The Petaluma Planning Commission demonstrated an unusual amount of praise last week for a proposed “pocket neighborhood” on the west side of town.

Keller Court Commons, proposed by developer Jim Soules and local architect Chris Lynch, is a 1.7-acre micro community of eight 2-bedroom detached homes, clustered around a shared courtyard. The development would be located at the intersection of West Street and Keller Street, just outside of the Oakhill-Brewster Historic District.

“What’s unique about these projects is that they are building a very charming community inside a community,” said Commissioner Gina Benedetti-Petnic. “This particular type of project, very cleverly, takes a potential infill site and maximizes its efficiency.”

Soules, who got his start as a Marin County planner before moving to the Northwest, has developed 78 homes within seven projects in the Seattle area, with a focus on compact infill housing. In 1988, he developed the first contemporary pocket neighborhood, Third Street Cottages, in the City of Langley on the Puget Sound. Soules’ work became nationally renowned, and has inspired a wave of interest in the compact model.

Soules moved to Petaluma in 2008, and about four years later he began planning Keller Court Commons, which will include eight houses that range from 1,300- to 1,500-square-feet each, with detached parking and a joint courtyard. Previous courtyards Soules has designed have been a catalyst for community building, with weekly potlucks and other events in the shared space.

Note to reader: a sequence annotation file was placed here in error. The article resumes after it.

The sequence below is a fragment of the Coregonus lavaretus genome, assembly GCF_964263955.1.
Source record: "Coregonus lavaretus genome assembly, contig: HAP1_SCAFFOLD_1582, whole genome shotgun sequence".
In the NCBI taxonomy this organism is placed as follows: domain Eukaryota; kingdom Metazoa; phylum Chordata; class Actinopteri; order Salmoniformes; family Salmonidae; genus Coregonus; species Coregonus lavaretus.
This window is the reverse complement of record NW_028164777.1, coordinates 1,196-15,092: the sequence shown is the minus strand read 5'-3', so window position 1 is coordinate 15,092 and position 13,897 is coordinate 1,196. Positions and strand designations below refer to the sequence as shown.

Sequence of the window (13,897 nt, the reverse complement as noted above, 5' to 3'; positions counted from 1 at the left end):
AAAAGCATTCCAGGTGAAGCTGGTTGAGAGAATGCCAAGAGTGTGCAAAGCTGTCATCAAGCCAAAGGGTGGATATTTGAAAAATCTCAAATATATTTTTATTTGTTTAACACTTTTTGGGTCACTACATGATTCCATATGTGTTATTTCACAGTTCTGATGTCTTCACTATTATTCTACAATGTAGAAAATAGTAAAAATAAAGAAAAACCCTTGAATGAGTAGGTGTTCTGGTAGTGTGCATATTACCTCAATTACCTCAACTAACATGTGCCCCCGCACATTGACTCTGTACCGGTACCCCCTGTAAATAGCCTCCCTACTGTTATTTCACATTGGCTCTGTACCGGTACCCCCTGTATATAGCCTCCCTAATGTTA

Since Petaluma development is confined by the city’s urban growth boundary, Benedetti-Petnic said it’s important for developers to focus on community minded and environmentally sound housing. Soules’ developments often attract single occupants or couples, which, he said, represent an important demographic since 60 percent of U.S. households are one- and two-person.

City Councilmember Kathy Miller, who serves as the planning commission liaison, said she was impressed with the project’s layout.

“It’s certainly a very cool concept, and I’m glad to see it come into Petaluma,” Miller said.

Commissioner Jennifer Pierre added that the project is well thought-out and respectful of the lot’s neighbors, as well as the city’s zoning ordinances and general plan. She noted that the proposed development is also less dense than what was originally zoned for the property.

Benedetti-Petnic agreed the with positive comments from the other commissioners, applauding Soules for the creativity, sensitivity and responsibility he has demonstrated with his other projects.

“I would probably go a step further and say, I don’t know that I’ve ever been excited about a project,” Benedetti-Petnik said. “This is just exciting. It is a brilliant concept.”

Keller Court Commons received approval of four resolutions at the Aug. 12 planning commission meeting, including recommendations that the city council approve a zoning map amendment and a tentative subdivision map. With three commissioners absent, the commission voted unanimously to pass each resolution.

The Historic and Cultural Preservation Committee also approved a recommendation to designate the Lundholm/Patocchi residence, an 1897 era Queen Anne farmhouse at 200 West St,, as a local historic landmark. Soules said the house will be taken care of with a new foundation and removal of lead paint.